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Names beginning with T

This guide is intended for visitors who want to learn more about the Bible. Please use the hyperlinks in the table above to navigate this page. If you have any comments or suggestions to make about this guide, please e-mail me by clicking on this link.


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Taanach (the king of) was a petty tribal chieftain whom Joshua defeated during Israel's conquest of Canaan. Joshua 12.21

Tabeel was a Persian official in Jerusalem, an associate of Bishlam and Mithredath, with whom he wrote to Artaxerxes to protest about the rebuilding of the city. As a result, the reconstruction of Jerusalem was halted. Ezra 4.7-23

Tabitha was a Christian of Joppa, also known as Dorcas (the names being the Aramaic and Greek, respectively, for “gazelle”). She was noted for acts of charity. Falling ill, Tabitha died, but Peter miraculously restored her to life. Acts 9.36-42

Tahan was the third son of Ephraim. Numbers 26.35

Tahash was a son of Nahor, the third by his concubine, Reumah. Genesis 22.24

Tahpenes was the wife of an Egyptian Pharaoh whose rule coincided with that of Solomon in Israel. Her sister married Hadad the Edomite. 1 Kings 11.19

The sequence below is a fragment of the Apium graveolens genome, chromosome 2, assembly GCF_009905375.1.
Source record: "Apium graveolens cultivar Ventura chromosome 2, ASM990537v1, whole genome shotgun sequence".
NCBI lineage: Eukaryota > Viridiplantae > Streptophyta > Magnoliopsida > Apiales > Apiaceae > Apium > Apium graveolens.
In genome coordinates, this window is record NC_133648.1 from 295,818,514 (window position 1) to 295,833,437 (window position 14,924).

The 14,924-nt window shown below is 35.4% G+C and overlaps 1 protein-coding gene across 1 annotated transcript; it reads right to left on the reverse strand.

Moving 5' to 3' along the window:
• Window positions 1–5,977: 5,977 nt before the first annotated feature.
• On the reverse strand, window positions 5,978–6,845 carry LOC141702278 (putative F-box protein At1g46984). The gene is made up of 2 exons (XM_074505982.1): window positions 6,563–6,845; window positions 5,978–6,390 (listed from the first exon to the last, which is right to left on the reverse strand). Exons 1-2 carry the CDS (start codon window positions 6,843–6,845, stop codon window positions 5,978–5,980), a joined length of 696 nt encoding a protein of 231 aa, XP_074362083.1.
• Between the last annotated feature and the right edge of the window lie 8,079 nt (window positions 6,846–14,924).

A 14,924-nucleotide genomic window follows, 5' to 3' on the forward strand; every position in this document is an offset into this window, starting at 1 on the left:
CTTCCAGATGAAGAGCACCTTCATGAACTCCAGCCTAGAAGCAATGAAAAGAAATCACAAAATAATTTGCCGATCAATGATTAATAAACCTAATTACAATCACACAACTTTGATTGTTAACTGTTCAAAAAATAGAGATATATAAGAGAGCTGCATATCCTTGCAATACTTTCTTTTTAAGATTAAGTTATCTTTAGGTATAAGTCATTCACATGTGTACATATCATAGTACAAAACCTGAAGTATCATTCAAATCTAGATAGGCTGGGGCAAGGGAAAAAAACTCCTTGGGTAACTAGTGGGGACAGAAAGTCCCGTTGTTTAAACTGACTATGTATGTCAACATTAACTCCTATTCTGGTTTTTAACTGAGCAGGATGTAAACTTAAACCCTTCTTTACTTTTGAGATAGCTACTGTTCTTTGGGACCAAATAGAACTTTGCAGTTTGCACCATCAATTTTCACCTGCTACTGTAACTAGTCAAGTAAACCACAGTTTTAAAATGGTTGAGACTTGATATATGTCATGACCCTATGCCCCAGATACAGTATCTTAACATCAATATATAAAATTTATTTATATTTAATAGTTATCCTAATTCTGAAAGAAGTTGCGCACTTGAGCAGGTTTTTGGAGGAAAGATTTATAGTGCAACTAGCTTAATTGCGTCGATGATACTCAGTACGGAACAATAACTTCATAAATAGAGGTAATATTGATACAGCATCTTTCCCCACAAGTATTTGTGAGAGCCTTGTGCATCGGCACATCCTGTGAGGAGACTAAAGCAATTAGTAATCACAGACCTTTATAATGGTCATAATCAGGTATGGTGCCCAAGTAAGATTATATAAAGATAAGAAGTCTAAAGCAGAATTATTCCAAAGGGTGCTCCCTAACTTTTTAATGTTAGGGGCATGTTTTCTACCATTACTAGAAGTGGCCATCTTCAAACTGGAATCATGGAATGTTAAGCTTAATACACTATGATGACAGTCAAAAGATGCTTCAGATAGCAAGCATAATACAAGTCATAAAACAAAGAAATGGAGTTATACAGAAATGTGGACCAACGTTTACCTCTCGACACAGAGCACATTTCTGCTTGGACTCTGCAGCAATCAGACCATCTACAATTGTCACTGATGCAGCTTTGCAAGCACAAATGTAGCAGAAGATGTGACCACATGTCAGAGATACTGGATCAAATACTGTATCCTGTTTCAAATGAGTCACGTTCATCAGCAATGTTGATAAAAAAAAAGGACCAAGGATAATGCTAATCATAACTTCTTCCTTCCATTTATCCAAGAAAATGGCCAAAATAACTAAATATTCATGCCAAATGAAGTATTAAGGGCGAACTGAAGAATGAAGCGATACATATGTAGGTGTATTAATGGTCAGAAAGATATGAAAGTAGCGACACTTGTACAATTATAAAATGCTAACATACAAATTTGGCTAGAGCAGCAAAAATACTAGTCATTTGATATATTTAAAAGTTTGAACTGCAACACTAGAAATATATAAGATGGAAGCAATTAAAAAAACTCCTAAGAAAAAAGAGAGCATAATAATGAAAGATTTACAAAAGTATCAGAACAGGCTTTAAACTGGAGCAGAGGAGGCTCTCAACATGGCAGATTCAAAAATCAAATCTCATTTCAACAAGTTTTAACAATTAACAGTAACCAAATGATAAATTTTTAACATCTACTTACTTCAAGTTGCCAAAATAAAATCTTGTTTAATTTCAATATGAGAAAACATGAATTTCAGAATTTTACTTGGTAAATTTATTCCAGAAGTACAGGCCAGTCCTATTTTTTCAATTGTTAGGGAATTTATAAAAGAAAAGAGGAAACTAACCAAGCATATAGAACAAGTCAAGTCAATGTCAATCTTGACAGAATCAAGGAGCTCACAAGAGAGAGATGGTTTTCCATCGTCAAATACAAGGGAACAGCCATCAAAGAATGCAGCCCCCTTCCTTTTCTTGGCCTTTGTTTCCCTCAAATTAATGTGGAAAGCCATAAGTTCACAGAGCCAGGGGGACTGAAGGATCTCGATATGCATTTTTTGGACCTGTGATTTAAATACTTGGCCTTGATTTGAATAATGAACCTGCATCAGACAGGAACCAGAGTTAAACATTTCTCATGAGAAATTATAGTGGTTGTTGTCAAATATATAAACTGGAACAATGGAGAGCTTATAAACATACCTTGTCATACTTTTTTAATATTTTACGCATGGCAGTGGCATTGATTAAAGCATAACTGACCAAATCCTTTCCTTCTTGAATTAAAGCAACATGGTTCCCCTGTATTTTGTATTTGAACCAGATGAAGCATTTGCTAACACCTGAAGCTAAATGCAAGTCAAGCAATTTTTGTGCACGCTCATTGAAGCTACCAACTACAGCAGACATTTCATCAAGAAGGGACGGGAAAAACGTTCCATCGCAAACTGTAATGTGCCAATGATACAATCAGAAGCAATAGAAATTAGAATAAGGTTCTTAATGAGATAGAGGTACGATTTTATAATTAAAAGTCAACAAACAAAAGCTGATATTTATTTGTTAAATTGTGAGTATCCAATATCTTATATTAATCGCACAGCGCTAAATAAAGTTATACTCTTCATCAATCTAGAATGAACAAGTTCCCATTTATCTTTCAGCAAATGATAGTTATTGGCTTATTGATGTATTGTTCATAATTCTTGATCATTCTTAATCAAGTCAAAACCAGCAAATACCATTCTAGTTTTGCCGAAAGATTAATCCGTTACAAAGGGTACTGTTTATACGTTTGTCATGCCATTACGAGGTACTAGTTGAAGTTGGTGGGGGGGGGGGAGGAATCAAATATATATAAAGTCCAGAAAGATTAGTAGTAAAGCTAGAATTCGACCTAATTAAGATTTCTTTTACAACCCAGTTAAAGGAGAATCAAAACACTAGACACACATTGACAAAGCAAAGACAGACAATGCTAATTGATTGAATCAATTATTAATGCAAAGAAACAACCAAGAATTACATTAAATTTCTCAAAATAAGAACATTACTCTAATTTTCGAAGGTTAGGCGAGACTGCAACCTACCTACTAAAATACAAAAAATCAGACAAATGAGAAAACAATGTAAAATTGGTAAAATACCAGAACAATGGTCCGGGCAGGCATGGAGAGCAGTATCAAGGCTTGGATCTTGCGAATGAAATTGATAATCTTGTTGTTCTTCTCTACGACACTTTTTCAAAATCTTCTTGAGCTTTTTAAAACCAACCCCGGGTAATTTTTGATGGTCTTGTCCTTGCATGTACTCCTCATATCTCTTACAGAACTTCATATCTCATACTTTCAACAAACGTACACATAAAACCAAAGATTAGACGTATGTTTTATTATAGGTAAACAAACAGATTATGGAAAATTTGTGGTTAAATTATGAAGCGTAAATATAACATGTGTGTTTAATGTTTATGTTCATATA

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Talmai (1) was a descendant of Anak. After their reconnaissance of Canaan, Moses' spies reported Anak's descendants to be of gigantic stature, and related to the legendary giants known as the “Nephilim”. Numbers 13.22; Joshua 15.14; Judges 1.10

Talmai (2) was a son of Ammihud, king of Geshur, who offered sanctuary to Absalom after his murder of Amnon. 2 Samuel 13.37

Talmon (1) was a gatekeeper of the tabernacle in the reign of David, according to the Chronicler. 1 Chronicles 9.17

Talmon (2) was a gatekeeper of the temple in Nehemiah's governorship of Jerusalem. Nehemiah 11.19

Tamar (1) was the daughter-in-law of Judah, and mother of his sons Perez and Zerah. She was originally married to Er, on whose death she was given to Onan, who also died prematurely. Fearing Tamar was responsible for his sons' deaths, Judah declined to give her in marriage to his third son, Shelah. Tamar disguised herself as a prostitute, and Judah hired her, making her pregnant. When her pregnancy came to light, Judah intended to have her stoned for adultery. By producing a cord and a ring, which Judah had given as pledges of payment, Tamar proved his paternity of the children she was expecting. In due course, the twins Perez and Zerah were born. Genesis 38.6-30; 1 Chronicles 2.4; Matthew 1.3

Tamar (2) was a daughter of David and Maacah, the sister of Absalom and half sister of Amnon. Assisted by Jonadab, Amnon raped her then sent her away. Absalom's discovery of this crime provoked him to murder Amnon. 2 Samuel 13.1-32; 1 Chronicles 3.9

Tamar (3) was a daughter of Absalom, noted for her beauty, perhaps named after her father's sister. 2 Samuel 14.27